6–2, 6–3
Runner-up 10. 7 August 2011 Canada Vancouver, Canada Hard United States Jamie Hampton Czech Republic Kristýna Plíšková
Czech Republic Karolína Plíšková
5–7, 6–2, [10–2]
Winner 11. 26 March 2012 Thailand Phuket, Thailand Hard China Zheng Saisai China Sun Shengnan
China Han Xinyun
6–3, 6–3
Winner 12. 18 March 2013 Australia Ipswich, Australia Hard Thailand Varatchaya Wongteanchai Australia Viktorija Rajicic
Australia Storm Sanders
4-6 6-1 10-8
Runner-up 13. 19 August 2013 Russia Saint Petersburg, Russia Clay Poland Justyna Jegiołka Russia Victoria Kan
Ukraine Ganna Poznikhirenko
2–6, 0–6
Winner 14. 12 October 2013 Australia Margaret River, Australia Hard Australia Arina Rodionova Australia Monique Adamczak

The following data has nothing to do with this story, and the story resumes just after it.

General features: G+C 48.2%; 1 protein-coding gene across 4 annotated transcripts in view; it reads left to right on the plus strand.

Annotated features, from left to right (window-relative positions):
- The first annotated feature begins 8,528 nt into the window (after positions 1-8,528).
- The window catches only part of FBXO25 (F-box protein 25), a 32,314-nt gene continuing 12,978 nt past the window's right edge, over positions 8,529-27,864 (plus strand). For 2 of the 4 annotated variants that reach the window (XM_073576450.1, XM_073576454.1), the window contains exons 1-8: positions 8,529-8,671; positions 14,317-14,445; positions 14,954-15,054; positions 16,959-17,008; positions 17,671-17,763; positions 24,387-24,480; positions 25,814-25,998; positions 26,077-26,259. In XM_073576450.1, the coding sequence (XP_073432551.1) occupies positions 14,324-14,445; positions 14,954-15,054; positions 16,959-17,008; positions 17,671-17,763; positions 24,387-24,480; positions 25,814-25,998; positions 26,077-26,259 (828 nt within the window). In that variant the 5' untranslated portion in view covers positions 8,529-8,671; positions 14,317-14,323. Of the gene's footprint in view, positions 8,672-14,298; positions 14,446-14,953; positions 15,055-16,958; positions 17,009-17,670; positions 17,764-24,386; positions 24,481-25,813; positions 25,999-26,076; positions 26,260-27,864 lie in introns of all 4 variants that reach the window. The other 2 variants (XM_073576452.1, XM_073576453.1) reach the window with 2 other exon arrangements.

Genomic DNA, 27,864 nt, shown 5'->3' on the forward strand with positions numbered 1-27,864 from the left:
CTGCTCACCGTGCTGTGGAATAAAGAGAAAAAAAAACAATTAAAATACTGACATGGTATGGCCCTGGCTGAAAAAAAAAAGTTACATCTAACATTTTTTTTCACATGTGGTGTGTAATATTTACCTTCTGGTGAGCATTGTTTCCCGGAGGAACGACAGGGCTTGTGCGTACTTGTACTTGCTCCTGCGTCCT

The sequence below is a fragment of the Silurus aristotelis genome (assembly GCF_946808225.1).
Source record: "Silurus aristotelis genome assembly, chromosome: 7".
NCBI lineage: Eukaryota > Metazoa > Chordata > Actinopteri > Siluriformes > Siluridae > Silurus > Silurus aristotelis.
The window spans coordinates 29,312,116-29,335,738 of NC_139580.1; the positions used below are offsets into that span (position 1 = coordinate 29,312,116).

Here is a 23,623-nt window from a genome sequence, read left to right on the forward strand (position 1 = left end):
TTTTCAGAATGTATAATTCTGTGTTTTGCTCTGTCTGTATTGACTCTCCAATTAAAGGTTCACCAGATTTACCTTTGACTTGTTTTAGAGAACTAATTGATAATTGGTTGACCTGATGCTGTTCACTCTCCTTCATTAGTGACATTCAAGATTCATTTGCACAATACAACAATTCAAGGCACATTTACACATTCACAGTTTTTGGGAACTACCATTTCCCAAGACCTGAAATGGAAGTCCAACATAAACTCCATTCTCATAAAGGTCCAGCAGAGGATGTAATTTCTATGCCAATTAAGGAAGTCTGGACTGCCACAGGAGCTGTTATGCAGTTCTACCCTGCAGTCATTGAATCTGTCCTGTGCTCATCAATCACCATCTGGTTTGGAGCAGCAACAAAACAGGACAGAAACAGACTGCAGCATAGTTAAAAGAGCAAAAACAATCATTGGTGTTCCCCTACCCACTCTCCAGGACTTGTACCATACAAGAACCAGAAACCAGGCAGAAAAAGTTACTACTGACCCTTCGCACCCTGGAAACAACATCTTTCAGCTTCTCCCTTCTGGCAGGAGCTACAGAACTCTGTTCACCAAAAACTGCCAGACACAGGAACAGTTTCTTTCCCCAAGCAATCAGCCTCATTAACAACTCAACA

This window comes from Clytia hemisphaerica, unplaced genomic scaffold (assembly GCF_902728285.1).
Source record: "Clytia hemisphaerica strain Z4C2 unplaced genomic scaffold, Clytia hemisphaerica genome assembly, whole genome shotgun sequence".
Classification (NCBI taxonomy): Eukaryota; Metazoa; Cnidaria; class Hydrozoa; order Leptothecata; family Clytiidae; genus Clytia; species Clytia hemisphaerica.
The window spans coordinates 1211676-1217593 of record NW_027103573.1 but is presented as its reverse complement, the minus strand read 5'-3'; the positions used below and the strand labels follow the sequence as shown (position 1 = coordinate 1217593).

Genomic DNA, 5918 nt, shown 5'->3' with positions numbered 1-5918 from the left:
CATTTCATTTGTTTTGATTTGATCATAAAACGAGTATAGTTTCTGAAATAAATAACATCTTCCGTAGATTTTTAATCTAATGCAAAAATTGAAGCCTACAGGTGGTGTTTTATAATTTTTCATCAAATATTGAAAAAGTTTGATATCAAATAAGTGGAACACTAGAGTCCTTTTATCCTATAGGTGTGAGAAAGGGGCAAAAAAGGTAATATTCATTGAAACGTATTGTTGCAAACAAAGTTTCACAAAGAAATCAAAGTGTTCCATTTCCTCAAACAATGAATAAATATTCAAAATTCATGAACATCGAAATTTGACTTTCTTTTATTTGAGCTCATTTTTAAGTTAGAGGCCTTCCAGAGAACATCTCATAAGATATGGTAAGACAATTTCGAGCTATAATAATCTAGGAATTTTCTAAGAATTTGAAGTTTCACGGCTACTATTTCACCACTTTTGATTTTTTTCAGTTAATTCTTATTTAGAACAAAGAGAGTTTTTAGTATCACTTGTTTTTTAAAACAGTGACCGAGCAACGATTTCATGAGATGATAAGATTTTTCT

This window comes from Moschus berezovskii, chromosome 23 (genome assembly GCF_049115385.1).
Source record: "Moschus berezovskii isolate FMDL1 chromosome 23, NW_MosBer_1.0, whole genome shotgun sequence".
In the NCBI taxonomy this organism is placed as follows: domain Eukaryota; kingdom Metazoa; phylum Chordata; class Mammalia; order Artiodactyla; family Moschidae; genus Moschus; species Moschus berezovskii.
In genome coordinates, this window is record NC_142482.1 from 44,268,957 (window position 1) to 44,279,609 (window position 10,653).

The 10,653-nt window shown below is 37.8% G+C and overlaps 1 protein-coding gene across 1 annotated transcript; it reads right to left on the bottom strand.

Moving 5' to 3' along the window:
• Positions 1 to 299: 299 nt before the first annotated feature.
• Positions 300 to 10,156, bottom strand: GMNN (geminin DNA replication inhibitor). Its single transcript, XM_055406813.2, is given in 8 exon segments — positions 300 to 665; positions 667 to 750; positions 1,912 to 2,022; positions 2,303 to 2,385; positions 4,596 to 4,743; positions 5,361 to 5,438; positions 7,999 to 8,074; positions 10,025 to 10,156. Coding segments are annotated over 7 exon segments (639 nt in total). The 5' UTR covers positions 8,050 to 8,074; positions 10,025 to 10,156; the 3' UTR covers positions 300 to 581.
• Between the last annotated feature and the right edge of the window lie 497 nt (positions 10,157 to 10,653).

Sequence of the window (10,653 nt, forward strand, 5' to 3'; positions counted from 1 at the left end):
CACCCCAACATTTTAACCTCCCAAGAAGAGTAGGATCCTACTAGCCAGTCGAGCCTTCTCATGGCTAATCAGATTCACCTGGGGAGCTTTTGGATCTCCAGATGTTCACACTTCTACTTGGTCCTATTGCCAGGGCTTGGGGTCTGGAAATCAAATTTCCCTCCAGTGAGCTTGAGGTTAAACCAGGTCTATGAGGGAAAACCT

Australia Tammi Patterson
6–2, 3–6, [10–8]
Runner-up 15. 05 May 2014 South Korea Incheon, South Korea Hard Turkey Melis Sezer South Korea Na-Lae Han
South Korea Mi Yoo
1-6 1-6

References[edit]

  1. ^ Women's Tennis Association. "Noppawan Lertcheewakarn Bio". Women's Tennis Association. Retrieved 12 April 2010. 
  2. ^ Chuck Kriese
  3. ^ "Juniors – News Article". ITF Tennis. 3 June 2009. Retrieved 27 June 2011. 
  4. ^ "Juniors – Player Activity". ITF Tennis. 27 June 2010. Retrieved 27 June 2011. 
  5. ^ "WTA | Players | Activity | Noppawan Lertcheewakarn". Sonyericssonwtatour.com. Retrieved 27 June 2011. 
  6. ^ a b "WTA | Players | Activity | Noppawan Lertcheewakarn". Wtatennis.com. 13 August 2012. Retrieved 17 August 2012. 
  7. ^ "Success for younger Radwanska in Stanford". 11 July 2012. 

External links[edit]

Preceded by
Urszula Radwańska
ITF Junior World Champion
2008
Succeeded by
Kristina Mladenovic